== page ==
They might be the smartest species to ever walk the earth, but human beings still have a pretty devastating record at not making mistakes. The same has been proven time and time again throughout our history, with each appearance practically forcing us to look for some semblance of a defensive cover. We will, on our part, find the best possible answer to our conundrum once we bring dedicated regulatory bodies into the fold. Having a well-defined authority across every was a game-changer, as it instantly compensated for a lot of our shortcomings, and consequentially, gave us a shot at all those possibilities that we couldn’t have imagined otherwise. However, the utopia to emerge from it won’t last very long, and if we are being honest, it was all technology’s fault. You see, the moment technology and its layered nature were allowed to take over the scene; it gave people an unprecedented chance to exploit others for their own benefit. In case this wasn’t bad enough in itself, the stated runner started to materialize on such a massive scale that it expectantly overwhelmed our governing forces and sent them back to the square one. After spending a long time in the wilderness, though, the regulatory contingent seems ready to make a comeback. The same has become more and more evident over the recent past, and it should only get a lot stronger on the back of a newly-introduced legislation.
California Governor, Gavin Newsom has officially signed off on a bill called AB 587, which was designed to make web platforms monitor hate speech, extremism, harassment, and other objectionable behaviors. According to certain reports, AB 587 will make it mandatory for social media companies to post their terms of service online, while also sharing a special report with the state attorney general twice a year. Talk about the report, it will need to include a complete lowdown in terms of whether the platform defines and moderates several categories of content, including “hate speech or racism,” “extremism or radicalization,” “disinformation or misinformation,” harassment, and “foreign political interference.” Apart from that, it must also carry details about automated content moderation, how many times people viewed content that was flagged for removal, and how the flagged content was handled.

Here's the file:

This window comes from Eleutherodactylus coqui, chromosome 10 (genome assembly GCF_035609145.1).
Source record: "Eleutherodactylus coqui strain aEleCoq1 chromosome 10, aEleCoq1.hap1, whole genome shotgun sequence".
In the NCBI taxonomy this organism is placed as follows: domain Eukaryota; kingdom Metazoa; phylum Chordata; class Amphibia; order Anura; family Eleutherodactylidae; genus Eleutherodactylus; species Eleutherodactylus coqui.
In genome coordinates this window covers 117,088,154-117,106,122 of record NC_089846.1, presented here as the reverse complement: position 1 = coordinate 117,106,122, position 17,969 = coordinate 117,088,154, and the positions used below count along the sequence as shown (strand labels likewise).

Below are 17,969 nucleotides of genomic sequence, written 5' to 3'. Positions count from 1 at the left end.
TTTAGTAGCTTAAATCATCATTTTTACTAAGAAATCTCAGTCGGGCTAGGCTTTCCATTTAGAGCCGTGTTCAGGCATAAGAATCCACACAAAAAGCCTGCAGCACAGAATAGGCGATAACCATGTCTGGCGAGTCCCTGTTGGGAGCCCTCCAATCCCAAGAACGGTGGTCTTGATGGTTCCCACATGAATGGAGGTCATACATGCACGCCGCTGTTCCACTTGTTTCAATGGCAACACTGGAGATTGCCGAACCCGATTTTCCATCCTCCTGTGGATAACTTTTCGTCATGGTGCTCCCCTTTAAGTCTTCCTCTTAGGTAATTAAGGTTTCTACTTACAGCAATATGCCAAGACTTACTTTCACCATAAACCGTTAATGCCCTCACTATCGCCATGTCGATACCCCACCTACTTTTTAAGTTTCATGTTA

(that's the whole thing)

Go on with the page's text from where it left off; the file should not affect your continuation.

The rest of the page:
“California will not stand by as social media is weaponized to spread hate and disinformation that threaten our communities and foundational values as a country,” Newsom said in a statement. “Californians deserve to know how these platforms are impacting our public discourse, and this action brings much-needed transparency and accountability to the policies that shape the social media content we consume every day.”
Interestingly enough it’s not the first time we have witnessed California trying to bolster scrutiny on social media companies. Not long ago, the state introduced AB 2273, which was geared towards tightening regulations for children’s social media use, but like many of those efforts, this one also had some opposition from certain parties. The most notable argument against it was how it could potentially violate First Amendment speech protections. Nevertheless, despite all the dissent, the bill is now very much a law.